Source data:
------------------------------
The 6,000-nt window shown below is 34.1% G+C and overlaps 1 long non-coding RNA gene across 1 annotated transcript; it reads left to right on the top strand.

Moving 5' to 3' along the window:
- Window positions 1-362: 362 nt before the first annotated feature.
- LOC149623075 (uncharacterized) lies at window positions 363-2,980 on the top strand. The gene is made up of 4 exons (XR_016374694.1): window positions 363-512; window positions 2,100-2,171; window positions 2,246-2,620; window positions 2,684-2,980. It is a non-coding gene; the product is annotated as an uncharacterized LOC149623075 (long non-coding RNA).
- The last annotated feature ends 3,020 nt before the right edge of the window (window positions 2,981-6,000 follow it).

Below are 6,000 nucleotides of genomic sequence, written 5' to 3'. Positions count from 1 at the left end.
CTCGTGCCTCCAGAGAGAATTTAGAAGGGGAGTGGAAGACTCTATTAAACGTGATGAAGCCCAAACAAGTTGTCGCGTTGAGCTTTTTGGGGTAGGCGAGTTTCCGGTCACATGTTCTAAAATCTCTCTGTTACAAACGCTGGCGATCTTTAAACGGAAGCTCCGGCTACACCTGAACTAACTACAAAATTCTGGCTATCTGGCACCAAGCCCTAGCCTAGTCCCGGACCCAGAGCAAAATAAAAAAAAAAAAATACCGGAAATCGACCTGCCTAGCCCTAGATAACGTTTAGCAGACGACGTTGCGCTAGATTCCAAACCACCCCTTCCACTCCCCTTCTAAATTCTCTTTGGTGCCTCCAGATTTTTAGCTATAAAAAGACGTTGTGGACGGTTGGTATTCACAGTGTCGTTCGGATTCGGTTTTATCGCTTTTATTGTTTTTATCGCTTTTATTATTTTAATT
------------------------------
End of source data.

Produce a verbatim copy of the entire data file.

The 6,000-nt window shown below is 34.1% G+C and overlaps 1 long non-coding RNA gene across 1 annotated transcript; it reads left to right on the top strand.

Moving 5' to 3' along the window:
- Window positions 1-362: 362 nt before the first annotated feature.
- LOC149623075 (uncharacterized) lies at window positions 363-2,980 on the top strand. The gene is made up of 4 exons (XR_016374694.1): window positions 363-512; window positions 2,100-2,171; window positions 2,246-2,620; window positions 2,684-2,980. It is a non-coding gene; the product is annotated as an uncharacterized LOC149623075 (long non-coding RNA).
- The last annotated feature ends 3,020 nt before the right edge of the window (window positions 2,981-6,000 follow it).

Below are 6,000 nucleotides of genomic sequence, written 5' to 3'. Positions count from 1 at the left end.
CTCGTGCCTCCAGAGAGAATTTAGAAGGGGAGTGGAAGACTCTATTAAACGTGATGAAGCCCAAACAAGTTGTCGCGTTGAGCTTTTTGGGGTAGGCGAGTTTCCGGTCACATGTTCTAAAATCTCTCTGTTACAAACGCTGGCGATCTTTAAACGGAAGCTCCGGCTACACCTGAACTAACTACAAAATTCTGGCTATCTGGCACCAAGCCCTAGCCTAGTCCCGGACCCAGAGCAAAATAAAAAAAAAAAAATACCGGAAATCGACCTGCCTAGCCCTAGATAACGTTTAGCAGACGACGTTGCGCTAGATTCCAAACCACCCCTTCCACTCCCCTTCTAAATTCTCTTTGGTGCCTCCAGATTTTTAGCTATAAAAAGACGTTGTGGACGGTTGGTATTCACAGTGTCGTTCGGATTCGGTTTTATCGCTTTTATTGTTTTTATCGCTTTTATTATTTTAATT